Nneka Uzoigwe is a figurative artist who trained at the London Fine Art Studios. For Autumn 22, we asked Nneka to respond to the fragrance’s key ingredients - black tea, grapefruit, herbs. Her composition is detailed yet dreamy; on first glance seeming familiar, but becoming stranger the longer you look.
How would you describe your work?
Magic, dreams and imagination.
First thoughts when Ffern approached you about responding to a fragrance?
I thought about painting a still life using all the different ingredients - and then of course got carried away with my imagination and wanted to paint something more unique.
How did you approach the painting?
First of all I thought about how the painting could represent the fragrance. After spending time wearing the perfume, something about the smell, especially the notes of bergamot, made me think about travel, or something you would pack with you to take on a special adventure. I knew I wanted to include the grapefruit pictorially and of course a tea cup for the notes of tea. I then started to think about the tea plantations in Cameron Highlands, from when I used to live in Malaysia, and then the paragliders I saw on a trip floating over the alpine forests of Montriond. This originated the idea of the ingredients forming a hot air balloon drifting through the sky. Of course the cloves were needed to anchor the ropes.
Oils are clearly your favourite medium - why is that?
They are just a wonderful medium to use. The effects you can get seem endless, I love exploring the textures, different translucencies, luminosity…
You have often taken inspiration from mythology in your work - I’d love to know more about your research process and how that informs your paintings.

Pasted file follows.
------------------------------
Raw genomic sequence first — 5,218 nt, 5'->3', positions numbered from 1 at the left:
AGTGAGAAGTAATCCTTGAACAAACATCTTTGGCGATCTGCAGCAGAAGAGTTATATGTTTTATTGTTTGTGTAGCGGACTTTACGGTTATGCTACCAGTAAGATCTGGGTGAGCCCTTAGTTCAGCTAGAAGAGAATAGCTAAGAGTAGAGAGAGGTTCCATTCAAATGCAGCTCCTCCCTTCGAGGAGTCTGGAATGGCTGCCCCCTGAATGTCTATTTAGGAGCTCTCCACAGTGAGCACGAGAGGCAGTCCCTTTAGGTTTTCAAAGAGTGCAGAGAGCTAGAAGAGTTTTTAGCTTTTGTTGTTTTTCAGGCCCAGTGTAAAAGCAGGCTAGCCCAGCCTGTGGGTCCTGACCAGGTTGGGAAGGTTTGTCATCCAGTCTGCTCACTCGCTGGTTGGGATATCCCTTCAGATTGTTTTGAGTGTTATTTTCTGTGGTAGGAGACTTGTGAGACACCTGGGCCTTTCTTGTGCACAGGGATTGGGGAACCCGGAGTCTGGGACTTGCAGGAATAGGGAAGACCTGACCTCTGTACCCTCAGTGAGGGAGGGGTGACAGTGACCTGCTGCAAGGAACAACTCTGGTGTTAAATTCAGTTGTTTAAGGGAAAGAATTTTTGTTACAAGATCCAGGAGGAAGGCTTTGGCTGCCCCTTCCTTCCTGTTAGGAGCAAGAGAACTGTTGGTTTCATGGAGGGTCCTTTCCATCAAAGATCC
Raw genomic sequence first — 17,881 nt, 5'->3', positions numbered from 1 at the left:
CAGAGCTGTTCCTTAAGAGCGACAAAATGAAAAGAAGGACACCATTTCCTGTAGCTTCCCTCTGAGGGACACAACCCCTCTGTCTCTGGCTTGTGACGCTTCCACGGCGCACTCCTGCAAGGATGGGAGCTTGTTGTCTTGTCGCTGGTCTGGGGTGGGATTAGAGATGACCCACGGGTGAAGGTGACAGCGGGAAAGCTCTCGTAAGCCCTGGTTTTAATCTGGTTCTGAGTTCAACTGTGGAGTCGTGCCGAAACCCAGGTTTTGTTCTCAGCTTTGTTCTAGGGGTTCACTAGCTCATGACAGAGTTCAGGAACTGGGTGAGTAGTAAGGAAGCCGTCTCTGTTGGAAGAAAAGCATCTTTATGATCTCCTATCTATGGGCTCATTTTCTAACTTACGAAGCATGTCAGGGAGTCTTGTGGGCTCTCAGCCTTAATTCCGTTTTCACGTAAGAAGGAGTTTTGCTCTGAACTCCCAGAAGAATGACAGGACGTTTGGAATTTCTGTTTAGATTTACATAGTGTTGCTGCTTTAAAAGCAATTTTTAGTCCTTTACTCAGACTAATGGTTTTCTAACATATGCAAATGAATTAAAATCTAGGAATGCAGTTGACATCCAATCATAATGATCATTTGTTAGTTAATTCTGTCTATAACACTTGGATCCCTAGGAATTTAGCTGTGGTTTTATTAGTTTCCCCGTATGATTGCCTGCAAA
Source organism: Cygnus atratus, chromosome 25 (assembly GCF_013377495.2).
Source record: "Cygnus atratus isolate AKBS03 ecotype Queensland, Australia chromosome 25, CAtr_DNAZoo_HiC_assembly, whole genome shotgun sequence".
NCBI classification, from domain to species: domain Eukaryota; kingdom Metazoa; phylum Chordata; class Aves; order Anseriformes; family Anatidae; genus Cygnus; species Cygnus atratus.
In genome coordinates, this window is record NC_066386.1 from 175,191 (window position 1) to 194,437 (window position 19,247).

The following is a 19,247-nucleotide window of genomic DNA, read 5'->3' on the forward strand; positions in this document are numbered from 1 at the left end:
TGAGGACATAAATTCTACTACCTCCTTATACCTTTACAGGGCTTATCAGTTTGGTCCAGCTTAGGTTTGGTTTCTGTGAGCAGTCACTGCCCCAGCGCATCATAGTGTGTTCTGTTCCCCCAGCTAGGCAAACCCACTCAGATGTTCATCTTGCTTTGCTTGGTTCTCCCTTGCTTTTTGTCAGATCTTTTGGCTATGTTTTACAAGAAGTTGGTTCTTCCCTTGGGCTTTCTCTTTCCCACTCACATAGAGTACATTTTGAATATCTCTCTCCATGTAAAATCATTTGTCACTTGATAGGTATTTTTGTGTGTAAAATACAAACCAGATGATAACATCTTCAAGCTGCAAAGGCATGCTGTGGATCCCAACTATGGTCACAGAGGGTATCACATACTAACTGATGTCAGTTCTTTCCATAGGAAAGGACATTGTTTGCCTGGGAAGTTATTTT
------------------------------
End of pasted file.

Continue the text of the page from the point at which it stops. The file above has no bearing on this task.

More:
The work for my artist in residence at the Watts Gallery was certainly inspired by mythology. Specifically mythology that connected man and sea such as the Japanese god Ebisu and the children of Poseidon. More recently Narcissus inspired a self-portrait that will be in my show next year. There’s a magic and mystery element from myths that appeal to me in terms of their storytelling - but mostly I take more inspiration from dreams and the act of imagination, and where that can lead to personally.
There is a surreal element to many of your paintings. Do you think this is reflective of the way you see the world?
I think so, I’m a big day dreamer so I often find myself zoning out into another world completely. I came up with the idea of this painting for Ffern on a bus ride.
Can you describe your favourite scent?
I love bergamot and I adore Taif rose.
What are you working on next?
A show which will be at Panter & Hall in Spring.
What is the best advice you could pass on?
A current piece of advice I could pass on is to read What Do Dreams Do? by Sue Llewellyn.